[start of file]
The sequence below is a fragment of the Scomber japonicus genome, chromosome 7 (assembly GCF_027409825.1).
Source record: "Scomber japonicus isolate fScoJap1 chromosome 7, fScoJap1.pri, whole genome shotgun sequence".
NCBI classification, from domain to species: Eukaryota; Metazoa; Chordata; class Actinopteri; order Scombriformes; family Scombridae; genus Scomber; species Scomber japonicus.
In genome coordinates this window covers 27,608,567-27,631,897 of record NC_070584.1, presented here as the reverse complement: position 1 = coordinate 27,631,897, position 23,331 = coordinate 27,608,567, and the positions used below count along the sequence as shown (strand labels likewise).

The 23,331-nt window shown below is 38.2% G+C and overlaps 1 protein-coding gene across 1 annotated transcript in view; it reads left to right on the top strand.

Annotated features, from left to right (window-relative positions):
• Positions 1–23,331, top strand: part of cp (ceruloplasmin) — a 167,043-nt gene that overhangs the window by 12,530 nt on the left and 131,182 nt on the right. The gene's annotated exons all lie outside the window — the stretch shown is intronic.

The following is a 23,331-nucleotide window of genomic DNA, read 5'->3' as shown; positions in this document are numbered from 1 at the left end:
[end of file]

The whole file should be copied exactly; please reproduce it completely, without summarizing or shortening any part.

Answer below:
The sequence below is a fragment of the Scomber japonicus genome, chromosome 7 (assembly GCF_027409825.1).
Source record: "Scomber japonicus isolate fScoJap1 chromosome 7, fScoJap1.pri, whole genome shotgun sequence".
NCBI classification, from domain to species: Eukaryota; Metazoa; Chordata; class Actinopteri; order Scombriformes; family Scombridae; genus Scomber; species Scomber japonicus.
In genome coordinates this window covers 27,608,567-27,631,897 of record NC_070584.1, presented here as the reverse complement: position 1 = coordinate 27,631,897, position 23,331 = coordinate 27,608,567, and the positions used below count along the sequence as shown (strand labels likewise).

The 23,331-nt window shown below is 38.2% G+C and overlaps 1 protein-coding gene across 1 annotated transcript in view; it reads left to right on the top strand.

Annotated features, from left to right (window-relative positions):
• Positions 1–23,331, top strand: part of cp (ceruloplasmin) — a 167,043-nt gene that overhangs the window by 12,530 nt on the left and 131,182 nt on the right. The gene's annotated exons all lie outside the window — the stretch shown is intronic.

The following is a 23,331-nucleotide window of genomic DNA, read 5'->3' as shown; positions in this document are numbered from 1 at the left end: